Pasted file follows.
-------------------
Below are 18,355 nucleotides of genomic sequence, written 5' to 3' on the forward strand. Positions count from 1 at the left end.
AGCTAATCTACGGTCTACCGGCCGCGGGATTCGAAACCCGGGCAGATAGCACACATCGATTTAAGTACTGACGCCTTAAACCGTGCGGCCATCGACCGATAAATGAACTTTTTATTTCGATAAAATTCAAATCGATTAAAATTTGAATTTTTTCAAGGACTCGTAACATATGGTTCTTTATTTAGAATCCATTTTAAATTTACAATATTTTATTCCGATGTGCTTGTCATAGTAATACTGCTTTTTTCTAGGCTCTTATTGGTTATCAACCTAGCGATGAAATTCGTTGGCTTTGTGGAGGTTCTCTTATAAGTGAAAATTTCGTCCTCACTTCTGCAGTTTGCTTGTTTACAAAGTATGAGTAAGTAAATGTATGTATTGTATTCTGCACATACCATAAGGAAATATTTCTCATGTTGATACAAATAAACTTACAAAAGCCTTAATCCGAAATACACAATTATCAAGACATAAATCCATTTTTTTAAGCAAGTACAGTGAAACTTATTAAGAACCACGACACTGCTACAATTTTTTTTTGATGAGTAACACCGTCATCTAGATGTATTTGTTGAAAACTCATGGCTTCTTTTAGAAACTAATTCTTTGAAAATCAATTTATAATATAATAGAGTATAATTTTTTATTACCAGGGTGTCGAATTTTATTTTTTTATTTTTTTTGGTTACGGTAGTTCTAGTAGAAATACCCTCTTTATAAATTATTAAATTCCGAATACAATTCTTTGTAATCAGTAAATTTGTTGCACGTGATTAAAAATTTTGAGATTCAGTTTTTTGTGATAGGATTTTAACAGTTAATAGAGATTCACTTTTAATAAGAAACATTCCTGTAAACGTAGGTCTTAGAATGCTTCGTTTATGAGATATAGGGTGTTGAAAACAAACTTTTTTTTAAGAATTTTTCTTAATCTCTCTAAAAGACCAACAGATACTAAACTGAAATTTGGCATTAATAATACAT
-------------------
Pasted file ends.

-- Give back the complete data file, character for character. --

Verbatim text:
Below are 18,355 nucleotides of genomic sequence, written 5' to 3' on the forward strand. Positions count from 1 at the left end.
AGCTAATCTACGGTCTACCGGCCGCGGGATTCGAAACCCGGGCAGATAGCACACATCGATTTAAGTACTGACGCCTTAAACCGTGCGGCCATCGACCGATAAATGAACTTTTTATTTCGATAAAATTCAAATCGATTAAAATTTGAATTTTTTCAAGGACTCGTAACATATGGTTCTTTATTTAGAATCCATTTTAAATTTACAATATTTTATTCCGATGTGCTTGTCATAGTAATACTGCTTTTTTCTAGGCTCTTATTGGTTATCAACCTAGCGATGAAATTCGTTGGCTTTGTGGAGGTTCTCTTATAAGTGAAAATTTCGTCCTCACTTCTGCAGTTTGCTTGTTTACAAAGTATGAGTAAGTAAATGTATGTATTGTATTCTGCACATACCATAAGGAAATATTTCTCATGTTGATACAAATAAACTTACAAAAGCCTTAATCCGAAATACACAATTATCAAGACATAAATCCATTTTTTTAAGCAAGTACAGTGAAACTTATTAAGAACCACGACACTGCTACAATTTTTTTTTGATGAGTAACACCGTCATCTAGATGTATTTGTTGAAAACTCATGGCTTCTTTTAGAAACTAATTCTTTGAAAATCAATTTATAATATAATAGAGTATAATTTTTTATTACCAGGGTGTCGAATTTTATTTTTTTATTTTTTTTGGTTACGGTAGTTCTAGTAGAAATACCCTCTTTATAAATTATTAAATTCCGAATACAATTCTTTGTAATCAGTAAATTTGTTGCACGTGATTAAAAATTTTGAGATTCAGTTTTTTGTGATAGGATTTTAACAGTTAATAGAGATTCACTTTTAATAAGAAACATTCCTGTAAACGTAGGTCTTAGAATGCTTCGTTTATGAGATATAGGGTGTTGAAAACAAACTTTTTTTTAAGAATTTTTCTTAATCTCTCTAAAAGACCAACAGATACTAAACTGAAATTTGGCATTAATAATACAT